Brazilian Stocks Tumble as Vale Retreats on $4.2 Billion Charge

The Bovespa (IBOV) index retreated from a three-month high, paring its weekly gain, as mining company Vale SA sank on plans to book a $4.2 billion charge after reviewing the value of its nickel and aluminum assets.

Voting shares of Petroleo Brasileiro SA led declines by raw-material producers as commodities fell after U.S. House Republicans canceled a vote on higher taxes for top earners, fueling concern a failure of budget talks will cause a recession. Vale headed for its biggest one-day slump in five weeks and contributed the most to the gauge’s decline.

The Bovespa index tumbled 1.6 percent to 60,309.75 at 11:53 a.m. in Sao Paulo, reducing this week’s gain to 1.2 percent. Sixty-two stocks fell on the gauge today while four advanced. The real slid 0.2 percent to 2.0729 per U.S. dollar. The Standard & Poor’s GSCI index of 24 raw materials lost 0.3 percent, with oil down 1.1 percent.

“Vale’s impairment is negative for the stock and helps push the Bovespa index lower,” Luis Gustavo Pereira, an analyst at Futura Corretora in Sao Paulo, said in a telephone interview. “The market is also being dragged down by the concern about the fiscal cliff. If the U.S. falls into a recession next year, the consequences for the world economy would be terrible.”

Vale fell 2.2 percent to 39.93 reais. The company said yesterday in a statement that it will take a $2.85 billion pretax writedown on a nickel project after operations stopped and prices for the metal declined. The producer also said it will also recognize a $1.3 billion pretax impairment on its 22 percent stake in Oslo-based Norsk Hydro.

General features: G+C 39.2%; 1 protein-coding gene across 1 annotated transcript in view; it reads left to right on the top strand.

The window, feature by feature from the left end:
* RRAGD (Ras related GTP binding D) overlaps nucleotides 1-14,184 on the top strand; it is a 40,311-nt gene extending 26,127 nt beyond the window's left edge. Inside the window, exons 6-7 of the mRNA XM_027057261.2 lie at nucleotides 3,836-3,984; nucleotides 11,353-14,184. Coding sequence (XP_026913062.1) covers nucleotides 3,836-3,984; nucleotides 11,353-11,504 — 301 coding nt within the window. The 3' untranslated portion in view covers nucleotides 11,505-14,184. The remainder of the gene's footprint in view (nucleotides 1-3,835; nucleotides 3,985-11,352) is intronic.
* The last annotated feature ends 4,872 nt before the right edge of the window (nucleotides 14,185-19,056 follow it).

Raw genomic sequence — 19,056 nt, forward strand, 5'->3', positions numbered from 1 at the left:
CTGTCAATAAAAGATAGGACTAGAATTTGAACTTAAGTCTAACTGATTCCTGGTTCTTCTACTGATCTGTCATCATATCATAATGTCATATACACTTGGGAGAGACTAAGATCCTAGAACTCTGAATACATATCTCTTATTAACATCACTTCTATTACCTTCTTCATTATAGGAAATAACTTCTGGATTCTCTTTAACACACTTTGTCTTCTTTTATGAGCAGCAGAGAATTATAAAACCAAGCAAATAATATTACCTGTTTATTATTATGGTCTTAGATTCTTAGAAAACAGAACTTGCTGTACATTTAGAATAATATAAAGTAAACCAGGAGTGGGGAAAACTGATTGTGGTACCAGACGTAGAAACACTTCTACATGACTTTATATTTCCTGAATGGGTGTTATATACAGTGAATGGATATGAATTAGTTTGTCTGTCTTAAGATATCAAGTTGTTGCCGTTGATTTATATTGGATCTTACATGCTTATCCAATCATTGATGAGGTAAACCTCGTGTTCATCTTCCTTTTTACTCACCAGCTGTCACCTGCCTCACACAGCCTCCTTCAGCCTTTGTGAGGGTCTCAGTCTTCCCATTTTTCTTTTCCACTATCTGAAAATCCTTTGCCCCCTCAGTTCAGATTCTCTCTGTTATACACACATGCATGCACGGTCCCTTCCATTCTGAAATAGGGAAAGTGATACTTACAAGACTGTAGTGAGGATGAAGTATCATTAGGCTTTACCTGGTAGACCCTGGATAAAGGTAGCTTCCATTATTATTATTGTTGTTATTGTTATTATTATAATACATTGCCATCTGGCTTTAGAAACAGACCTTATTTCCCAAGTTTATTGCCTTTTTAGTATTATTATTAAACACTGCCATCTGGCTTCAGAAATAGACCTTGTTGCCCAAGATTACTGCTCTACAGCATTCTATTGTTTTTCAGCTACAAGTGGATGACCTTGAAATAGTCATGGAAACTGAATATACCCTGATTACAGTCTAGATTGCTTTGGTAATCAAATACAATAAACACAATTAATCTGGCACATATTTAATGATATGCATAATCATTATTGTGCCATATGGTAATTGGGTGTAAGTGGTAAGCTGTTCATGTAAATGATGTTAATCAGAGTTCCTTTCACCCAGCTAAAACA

Vote Canceled

Stocks tumbled worldwide after House Speaker John Boehner scrapped a plan to allow higher tax rates on annual income above $1 million, stalling talks on budget issues referred to as the fiscal cliff. The Congressional Budget Office has said that a failure to avert the more than $600 billion of tax increases and spending cuts scheduled to start in January would probably lead the U.S. to a recession in the first half of 2013.

The voting shares of Petrobras, as Petroleo Brasileiro is known, dropped 2.8 percent to 20.57 reais.

Brazil’s unemployment rate fell to 4.9 percent in November from 5.3 percent in October, the national statistics agency said today. That compares with the median forecast of 5.1 percent from 33 economists surveyed by Bloomberg.

While the jobless rate was a positive sign for Brazil’s economic activity, it was overshadowed by concern about U.S. budget talks, said Gustavo Mendonca, an economist at Oren Investimentos.

‘Good Shape’

“The report was good news for consumer stocks (MXWD), as it shows that labor market is still in good shape, but in a day like today the external outlook ends up overshadowing everything else,” Mendonca said in a phone interview from Rio de Janeiro.

Cia. Energetica de Minas Gerais, the electricity utility, serving the state of Minas Gerais, gained 4.3 percent to 26.71 reais after Banco Bradesco SA’s brokerage unit raised its recommendation to the equivalent of buy.

The Bovespa index has climbed 15 percent from this year’s low in June as stimulus from central banks around the world eased concern about an economic slowdown while record low benchmark lending rates has pushed some investors to move into stocks from fixed income.

The index trades at 11.4 times analysts’ earnings estimates for the next four quarters, which compares with 11 for MSCI Inc.’s measure of 21 developing nations’ equities, data compiled by Bloomberg show.

Trading volume was 6.53 billion reais in stocks in Sao Paulo yesterday. That compares with a daily average of 7.28 billion reais this year through Dec. 19, according to data compiled by the exchange.

To contact the reporter on this story: Ney Hayashi in Sao Paulo at

To contact the editor responsible for this story: David Papadopoulos at

Press spacebar to pause and continue. Press esc to stop.

Bloomberg reserves the right to remove comments but is under no obligation to do so, or to explain individual moderation decisions.

Please enable JavaScript to view the comments powered by Disqus.